Anti-Brexit protester Steve Bray (L) and a pro-Brexit protester argue as they demonstrate outside Houses of Parliament in Westminster on January 08, 2019 in London, England.
JackTaylor | Getty Images News | Getty Images
The UK’s growth prospects are even lower than those of Germany, whose economy is particularly exposed to rising energy prices due to its dependence on Russian gas imports. The OECD said “continuing uncertainty” associated with rising capital costs would continue to weigh on business investment in the UK, which has fallen sharply since Brexit.
Britain’s Independent Office for Budget Responsibility (OBR) has offered a bleaker outlook, forecasting a contraction in GDP of 1.4% in 2023, even as the Bank of England and government are forced to tighten monetary policy and fiscal to contain inflation and prevent the economy from overheating. .
The OBR said in its economic and fiscal outlook last week that its trade forecast reflected the assumption that Brexit would cause the UK’s trade intensity (the integration of an economy into the global economy) to be lower by 15% in the long term than if the country had remained in the EU.
Fall in commercial intensity
In May, the OBR estimated that the UK’s new terms of trade with the EU, set out in the Trade and Cooperation Agreement (TCA) which came into force on 1 January 2021, would reduce productivity to long term of 4% compared to the previous trajectory had the United Kingdom remained in the EU.
The Bank of England’s Monetary Policy Committee released a similar projection, and former BOE policymaker Michael Saunders told CNBC on Monday that a key driver of the weakness in Britain’s economy is reduced trade intensity due to Brexit, leading to lower productivity growth.
Saunders argued that there is “abundant evidence” that increased trade intensity – or greater openness to export and import trade – increases productivity growth.
“The UK has increased trade barriers with Europe and trade deals with other countries just maintain the status quo of trade with third countries – there has been no significant net increase the intensity of trade with non-EU countries,” he said. .
“So the overall net effect has been a significant reduction in UK trade intensity, which you can see in the sharp decline in imports and exports as a percentage of GDP since 2019 compared to trends in other advanced economies and compared to the trends we’ve seen in previous years.”
UK trade as a share of GDP has fallen from around 63% in 2019 to around 55% in 2021, while domestic productivity growth is also sluggish. The Bank of England and the OBR believe that UK potential output has fallen squarely since the fourth quarter of 2019 and will experience anemic growth over the next few years.
New York-based rating agency Kroll Bond downgraded the UK even before former prime minister Liz Truss’ disastrous mini-budget in September sent bond markets into a tailspin.
Ken Egan, head of European sovereign credit at KBRA, told CNBC last week that Brexit marked a “turning point” for the UK, as it led to several structural weaknesses in the economy.
“Part of the reason for our downgrade was a longer-term view that Brexit has had and will continue to have a negative impact on the UK from a credit perspective, in terms of everything from trade to public finances through to the macroeconomic aspect of things.”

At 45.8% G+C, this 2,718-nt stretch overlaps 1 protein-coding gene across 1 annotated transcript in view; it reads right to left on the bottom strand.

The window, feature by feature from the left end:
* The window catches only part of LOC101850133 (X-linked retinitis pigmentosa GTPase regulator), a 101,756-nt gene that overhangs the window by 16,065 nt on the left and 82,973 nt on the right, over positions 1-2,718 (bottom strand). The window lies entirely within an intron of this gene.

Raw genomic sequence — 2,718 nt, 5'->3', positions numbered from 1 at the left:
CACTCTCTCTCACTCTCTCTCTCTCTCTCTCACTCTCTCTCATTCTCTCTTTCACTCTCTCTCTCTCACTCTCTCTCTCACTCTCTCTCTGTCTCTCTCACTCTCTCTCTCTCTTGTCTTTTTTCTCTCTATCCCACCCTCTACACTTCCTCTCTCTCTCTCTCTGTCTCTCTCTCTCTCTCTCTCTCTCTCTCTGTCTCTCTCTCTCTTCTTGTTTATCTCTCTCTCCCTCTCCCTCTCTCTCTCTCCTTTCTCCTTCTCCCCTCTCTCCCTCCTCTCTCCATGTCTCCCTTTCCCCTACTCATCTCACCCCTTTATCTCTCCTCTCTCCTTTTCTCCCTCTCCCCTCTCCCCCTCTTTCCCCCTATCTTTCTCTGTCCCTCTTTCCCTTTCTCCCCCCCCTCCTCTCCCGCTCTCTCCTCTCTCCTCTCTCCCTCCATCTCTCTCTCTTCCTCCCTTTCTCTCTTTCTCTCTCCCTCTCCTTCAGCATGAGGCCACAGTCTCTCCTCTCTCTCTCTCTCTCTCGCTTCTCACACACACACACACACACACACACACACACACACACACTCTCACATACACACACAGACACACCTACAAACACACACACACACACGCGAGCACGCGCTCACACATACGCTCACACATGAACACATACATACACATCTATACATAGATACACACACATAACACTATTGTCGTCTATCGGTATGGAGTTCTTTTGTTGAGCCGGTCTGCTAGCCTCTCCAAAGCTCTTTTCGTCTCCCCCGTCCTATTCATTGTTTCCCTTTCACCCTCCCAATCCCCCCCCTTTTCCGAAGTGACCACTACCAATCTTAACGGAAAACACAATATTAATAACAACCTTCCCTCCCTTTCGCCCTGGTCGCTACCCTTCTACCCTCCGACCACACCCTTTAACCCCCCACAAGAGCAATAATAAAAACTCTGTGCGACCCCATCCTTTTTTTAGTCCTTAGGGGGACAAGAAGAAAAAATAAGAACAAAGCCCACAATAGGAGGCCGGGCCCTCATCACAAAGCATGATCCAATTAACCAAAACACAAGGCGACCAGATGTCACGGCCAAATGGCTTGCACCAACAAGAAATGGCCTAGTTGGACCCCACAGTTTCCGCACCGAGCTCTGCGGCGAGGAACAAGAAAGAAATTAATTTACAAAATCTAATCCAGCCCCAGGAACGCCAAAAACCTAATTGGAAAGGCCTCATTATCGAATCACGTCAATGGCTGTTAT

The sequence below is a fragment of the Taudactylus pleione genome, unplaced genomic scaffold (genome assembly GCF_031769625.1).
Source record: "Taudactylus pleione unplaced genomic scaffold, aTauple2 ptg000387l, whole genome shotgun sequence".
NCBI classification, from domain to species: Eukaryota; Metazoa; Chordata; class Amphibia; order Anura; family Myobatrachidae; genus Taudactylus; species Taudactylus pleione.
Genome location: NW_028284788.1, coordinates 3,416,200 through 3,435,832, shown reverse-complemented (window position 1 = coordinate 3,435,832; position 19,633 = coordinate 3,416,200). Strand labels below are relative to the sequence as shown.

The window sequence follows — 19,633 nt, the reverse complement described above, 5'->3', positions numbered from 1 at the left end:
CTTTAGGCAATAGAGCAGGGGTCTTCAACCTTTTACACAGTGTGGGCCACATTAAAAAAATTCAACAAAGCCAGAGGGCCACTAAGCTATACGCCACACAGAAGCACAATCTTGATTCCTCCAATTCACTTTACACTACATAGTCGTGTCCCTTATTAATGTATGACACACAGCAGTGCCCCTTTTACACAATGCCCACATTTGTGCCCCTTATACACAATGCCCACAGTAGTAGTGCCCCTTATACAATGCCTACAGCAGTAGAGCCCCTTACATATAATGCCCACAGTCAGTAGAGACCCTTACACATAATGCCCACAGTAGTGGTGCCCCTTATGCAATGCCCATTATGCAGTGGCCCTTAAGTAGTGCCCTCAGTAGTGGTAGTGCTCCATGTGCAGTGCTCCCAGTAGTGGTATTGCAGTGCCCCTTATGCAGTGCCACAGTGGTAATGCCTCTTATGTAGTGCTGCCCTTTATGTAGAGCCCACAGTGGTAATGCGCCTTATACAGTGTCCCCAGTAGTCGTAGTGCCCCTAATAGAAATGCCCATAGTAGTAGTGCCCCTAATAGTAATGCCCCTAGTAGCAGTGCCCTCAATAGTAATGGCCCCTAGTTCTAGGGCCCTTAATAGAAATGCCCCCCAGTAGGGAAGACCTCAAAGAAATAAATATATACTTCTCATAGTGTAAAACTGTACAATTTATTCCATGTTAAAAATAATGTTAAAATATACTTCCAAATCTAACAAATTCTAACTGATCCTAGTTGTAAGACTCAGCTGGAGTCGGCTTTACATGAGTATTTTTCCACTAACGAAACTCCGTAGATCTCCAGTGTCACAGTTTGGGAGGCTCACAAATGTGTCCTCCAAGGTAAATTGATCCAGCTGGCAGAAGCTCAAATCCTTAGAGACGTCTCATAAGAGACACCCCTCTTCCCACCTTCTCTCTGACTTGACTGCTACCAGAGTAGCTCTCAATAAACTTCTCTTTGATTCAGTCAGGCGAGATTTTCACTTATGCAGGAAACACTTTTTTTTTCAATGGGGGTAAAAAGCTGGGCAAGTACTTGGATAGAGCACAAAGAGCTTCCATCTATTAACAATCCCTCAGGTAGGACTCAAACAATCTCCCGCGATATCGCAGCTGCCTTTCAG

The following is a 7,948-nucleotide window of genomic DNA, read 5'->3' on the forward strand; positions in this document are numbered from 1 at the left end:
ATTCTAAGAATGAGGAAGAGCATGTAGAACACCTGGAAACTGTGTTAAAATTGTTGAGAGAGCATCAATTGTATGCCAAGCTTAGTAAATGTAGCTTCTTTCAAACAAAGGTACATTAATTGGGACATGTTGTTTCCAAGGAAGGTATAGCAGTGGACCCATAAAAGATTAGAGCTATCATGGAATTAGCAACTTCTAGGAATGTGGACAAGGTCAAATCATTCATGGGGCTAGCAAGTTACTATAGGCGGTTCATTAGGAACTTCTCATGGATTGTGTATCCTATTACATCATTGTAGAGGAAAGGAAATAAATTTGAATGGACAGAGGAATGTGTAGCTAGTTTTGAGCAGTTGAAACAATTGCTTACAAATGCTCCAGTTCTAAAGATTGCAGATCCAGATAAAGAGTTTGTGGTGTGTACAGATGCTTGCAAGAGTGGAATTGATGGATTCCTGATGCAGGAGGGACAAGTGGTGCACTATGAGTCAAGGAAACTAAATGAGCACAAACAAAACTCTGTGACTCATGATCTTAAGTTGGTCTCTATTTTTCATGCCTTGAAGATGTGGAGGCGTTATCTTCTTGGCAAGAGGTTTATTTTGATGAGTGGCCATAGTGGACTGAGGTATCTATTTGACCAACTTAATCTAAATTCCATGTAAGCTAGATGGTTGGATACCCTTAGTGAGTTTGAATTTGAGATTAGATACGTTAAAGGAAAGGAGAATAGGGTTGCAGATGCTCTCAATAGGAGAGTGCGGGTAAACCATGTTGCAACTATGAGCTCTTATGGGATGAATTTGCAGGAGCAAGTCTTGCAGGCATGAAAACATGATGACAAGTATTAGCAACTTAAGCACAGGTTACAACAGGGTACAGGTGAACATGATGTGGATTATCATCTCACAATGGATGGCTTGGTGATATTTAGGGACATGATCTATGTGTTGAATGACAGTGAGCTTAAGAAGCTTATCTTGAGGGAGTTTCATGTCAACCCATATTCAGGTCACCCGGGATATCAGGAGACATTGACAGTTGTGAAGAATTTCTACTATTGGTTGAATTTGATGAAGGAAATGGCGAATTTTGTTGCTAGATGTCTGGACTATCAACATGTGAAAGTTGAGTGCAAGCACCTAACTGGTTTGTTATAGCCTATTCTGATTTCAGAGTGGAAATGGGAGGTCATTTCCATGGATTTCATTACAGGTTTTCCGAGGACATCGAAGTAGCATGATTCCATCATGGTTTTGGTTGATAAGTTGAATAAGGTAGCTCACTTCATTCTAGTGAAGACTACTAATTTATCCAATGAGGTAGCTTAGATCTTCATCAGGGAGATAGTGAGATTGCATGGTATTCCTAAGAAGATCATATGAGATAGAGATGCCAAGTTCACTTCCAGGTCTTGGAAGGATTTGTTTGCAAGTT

The KBRA, like the OBR, the Bank of England, the International Monetary Fund, the OECD and the majority of economists, believes that growth will be weaker in the medium term due to Brexit.
“Trade has already suffered, the currency has weakened but we haven’t seen the offsetting improvement in trade, investment has really been the weak point since Brexit, business investment has really deteriorated quite strongly,” Egan explained.
“If you compare inflation in current momentum to the rest of the world, basic services, basic goods inflation in the UK seems to be much higher than in the rest of Europe. It’s that idea that even if the energy crisis was over tomorrow, you would still have those stickier inflation pressures in the UK”
Change in public mood
Saunders said that while part of the deterioration since the fourth quarter of 2019 was due to the coronavirus pandemic, Brexit also had a role to play, as the rise in trade barriers with the EU for businesses from the start of 2021 hampered activity.
“If you don’t want to completely reverse Brexit, you can always opt for a softer Brexit than the one the UK has chosen to do,” he suggested.
“The UK went for just about the hardest Brexit and that was a choice, we could have left the EU but opted for a form of Brexit that would have put far fewer barriers to trade, the trade intensity would have suffered less, productivity would suffer less over time.”
The government of new Prime Minister Rishi Sunak is expected to enjoy friendlier relations with the EU than either of his predecessors, Boris Johnson and Liz Truss. However, the Tories and Labor have ruled out any return to EU-aligned institutions for fear of starving voters out of key pro-Brexit constituencies.
Still, a recent poll suggests the public mood may have started to change. A frequent YouGov poll earlier this month showed 56% of the population said Britain was ‘wrong’ to vote to leave the EU in 2016, compared to 32% who said it was the right one decision.
The 24-point deficit was the biggest in a series dating back to 2016, and almost a fifth of Leave voters now thought Brexit was the wrong move, which was also a record.
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